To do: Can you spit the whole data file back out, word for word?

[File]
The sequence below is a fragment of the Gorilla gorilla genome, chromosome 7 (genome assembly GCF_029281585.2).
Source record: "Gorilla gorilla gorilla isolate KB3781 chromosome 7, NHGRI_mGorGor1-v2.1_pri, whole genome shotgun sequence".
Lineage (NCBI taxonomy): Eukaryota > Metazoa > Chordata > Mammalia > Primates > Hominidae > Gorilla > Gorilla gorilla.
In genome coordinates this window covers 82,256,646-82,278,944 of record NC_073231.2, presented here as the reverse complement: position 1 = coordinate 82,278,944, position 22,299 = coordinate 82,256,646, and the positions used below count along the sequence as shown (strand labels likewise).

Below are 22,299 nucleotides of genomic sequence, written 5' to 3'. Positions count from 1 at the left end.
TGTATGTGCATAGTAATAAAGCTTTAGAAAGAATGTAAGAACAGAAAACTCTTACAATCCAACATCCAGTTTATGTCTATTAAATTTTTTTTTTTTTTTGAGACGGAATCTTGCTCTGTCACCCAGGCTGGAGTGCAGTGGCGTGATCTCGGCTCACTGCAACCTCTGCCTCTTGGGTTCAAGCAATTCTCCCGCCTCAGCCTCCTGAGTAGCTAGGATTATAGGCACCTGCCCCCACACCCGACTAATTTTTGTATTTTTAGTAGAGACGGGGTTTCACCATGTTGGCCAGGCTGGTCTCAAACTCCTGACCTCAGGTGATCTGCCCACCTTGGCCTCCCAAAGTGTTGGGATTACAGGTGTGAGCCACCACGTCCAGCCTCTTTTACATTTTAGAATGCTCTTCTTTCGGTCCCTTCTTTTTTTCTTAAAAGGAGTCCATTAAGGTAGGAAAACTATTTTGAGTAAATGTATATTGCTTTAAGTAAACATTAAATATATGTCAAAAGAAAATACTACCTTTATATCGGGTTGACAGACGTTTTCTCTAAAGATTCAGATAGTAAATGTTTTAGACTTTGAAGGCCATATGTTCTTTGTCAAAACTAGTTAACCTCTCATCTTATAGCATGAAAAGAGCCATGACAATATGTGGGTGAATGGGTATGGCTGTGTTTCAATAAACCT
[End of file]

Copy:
The sequence below is a fragment of the Gorilla gorilla genome, chromosome 7 (genome assembly GCF_029281585.2).
Source record: "Gorilla gorilla gorilla isolate KB3781 chromosome 7, NHGRI_mGorGor1-v2.1_pri, whole genome shotgun sequence".
Lineage (NCBI taxonomy): Eukaryota > Metazoa > Chordata > Mammalia > Primates > Hominidae > Gorilla > Gorilla gorilla.
In genome coordinates this window covers 82,256,646-82,278,944 of record NC_073231.2, presented here as the reverse complement: position 1 = coordinate 82,278,944, position 22,299 = coordinate 82,256,646, and the positions used below count along the sequence as shown (strand labels likewise).

Below are 22,299 nucleotides of genomic sequence, written 5' to 3'. Positions count from 1 at the left end.
TGTATGTGCATAGTAATAAAGCTTTAGAAAGAATGTAAGAACAGAAAACTCTTACAATCCAACATCCAGTTTATGTCTATTAAATTTTTTTTTTTTTTTGAGACGGAATCTTGCTCTGTCACCCAGGCTGGAGTGCAGTGGCGTGATCTCGGCTCACTGCAACCTCTGCCTCTTGGGTTCAAGCAATTCTCCCGCCTCAGCCTCCTGAGTAGCTAGGATTATAGGCACCTGCCCCCACACCCGACTAATTTTTGTATTTTTAGTAGAGACGGGGTTTCACCATGTTGGCCAGGCTGGTCTCAAACTCCTGACCTCAGGTGATCTGCCCACCTTGGCCTCCCAAAGTGTTGGGATTACAGGTGTGAGCCACCACGTCCAGCCTCTTTTACATTTTAGAATGCTCTTCTTTCGGTCCCTTCTTTTTTTCTTAAAAGGAGTCCATTAAGGTAGGAAAACTATTTTGAGTAAATGTATATTGCTTTAAGTAAACATTAAATATATGTCAAAAGAAAATACTACCTTTATATCGGGTTGACAGACGTTTTCTCTAAAGATTCAGATAGTAAATGTTTTAGACTTTGAAGGCCATATGTTCTTTGTCAAAACTAGTTAACCTCTCATCTTATAGCATGAAAAGAGCCATGACAATATGTGGGTGAATGGGTATGGCTGTGTTTCAATAAACCT